Imapct factor(SJIF): 6.56
A Refereed Monthly International Journal of Management
Ambidextrous Supply Chain:
The New Model for Supply Chain Excellence
Mohd. Mehdi1, Salma Ahmed2
1Research Scholar, Department of Business Administration, Faculty of Management Studies &
Research, Aligarh Muslim University, Aligarh, India, firstname.lastname@example.org, 9756183308
2Professor, Department of Business Administration, Faculty of Management Studies & Research,
Aligarh Muslim University, Aligarh, India, email@example.com
In this world of ever growing competition, organizations are focusing on excellence in every aspect of their operation to gain competitive advantage. The success of organizations largely depends on their supply chains. This has given rise to competition among supply chains. Many supply chains focus on exploiting the available resources which brings the problem of obsolescence and scarcity of resources to them. Whereas many other supply chains focus on exploration only and hence they fall into the failure trap because of not being able to garner the benefits of even a single idea or exploration. Hence supply chains need to have a balance of both exploitation and exploration. It should exploit the existing resources while continue to explore the new opportunities and ideas. And hence become an Ambidextrous Supply Chain.
The purpose of this study is to rank the enablers of exploitation and exploration according to their relative impact on a supply chain. The supply chain managers can then focus on these enablers in order to orient their supply chains as an ambidextrous supply chain. Analytic Hierarchy Process (AHP) based approach has been applied to perform the pair-wise comparisons to measure the relative significance of enablers (criteria). Pair-wise comparisons of enablers of exploitation and exploration were performed by the experts from industry as well as academia. The results were synthesized by calculating the geometric mean of the matrices and finally deriving the priority and respective rank of each enabler of exploitation and exploration. The study concluded that support of top management, internal relations, information technology and information sharing are the major enablers of exploitation while transformational leaders, tailored approaches, customer relations, structure of the organization and technology are the major enablers of exploration which affect the supply chain of the organization.
Keywords: Ambidextrous supply chain, exploitation enabler, exploration enabler, analytic hierarchy process (AHP).
As per the definition of Supply Chain Council (2002), the supply chain encompasses every effort involved in producing and delivering a final product from the supplier’s supplier to the customer’s customer. Supply Chain Management (SCM) assists organizations to achieve competitive advantage (Bowersox and Closs, 2001; Pozo, 2010). Supply Chain Management (SCM) practice aids in re-aligning the supply chains by providing functioning solutions for company needs in supply & demand planning and forecasting, sourcing & procurement, supply chain execution and enterprise asset management.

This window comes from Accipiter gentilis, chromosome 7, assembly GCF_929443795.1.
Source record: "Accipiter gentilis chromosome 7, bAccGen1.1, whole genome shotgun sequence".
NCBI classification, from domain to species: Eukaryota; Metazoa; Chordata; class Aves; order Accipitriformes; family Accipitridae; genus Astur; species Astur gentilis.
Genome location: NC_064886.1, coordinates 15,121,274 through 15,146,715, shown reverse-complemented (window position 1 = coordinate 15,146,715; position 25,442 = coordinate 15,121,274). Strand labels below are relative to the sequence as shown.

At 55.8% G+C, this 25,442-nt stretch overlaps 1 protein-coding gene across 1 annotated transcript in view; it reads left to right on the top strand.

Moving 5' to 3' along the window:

Supply chain management has evolved over a period of time as outsourcing became a more approved and common practice. Co-ordination and integration of different processes both upstream and downstream throughout the supply chain is the essence of SCM. The concept of SCM has been derived from two bodies of knowledge (1) purchasing and supply management and (2) transportation and logistics management (Tan et al, 1998). “According to purchasing and supply management perspective, SCM was synonymous with rationalization of supply base and integration of suppliers into product development and manufacturing activities (Krause, 1997) whereas according to transportation and logistics management perspective, the focus of SCM was on reduction of inventories both within and across the organizations in the supply chain and improvement of service level (Alvarado & Kotzab, 2001)”.
Supply chain managers encountered continuously changing market dynamics, new global markets and stressful competitive environments with the evolution of global markets (Mehra & Inman, 2004). Traditional tradeoffs no longer remained an option and firms were realizing the need to optimize their supply chain strategies over a much broader base (Meredith & Roth, 1998). This fierce competition and declines in markets enforced the supply chain management to transform. Quality management is one such initiative having the potential for dealing with these challenges (Mehra & Inman, 2004).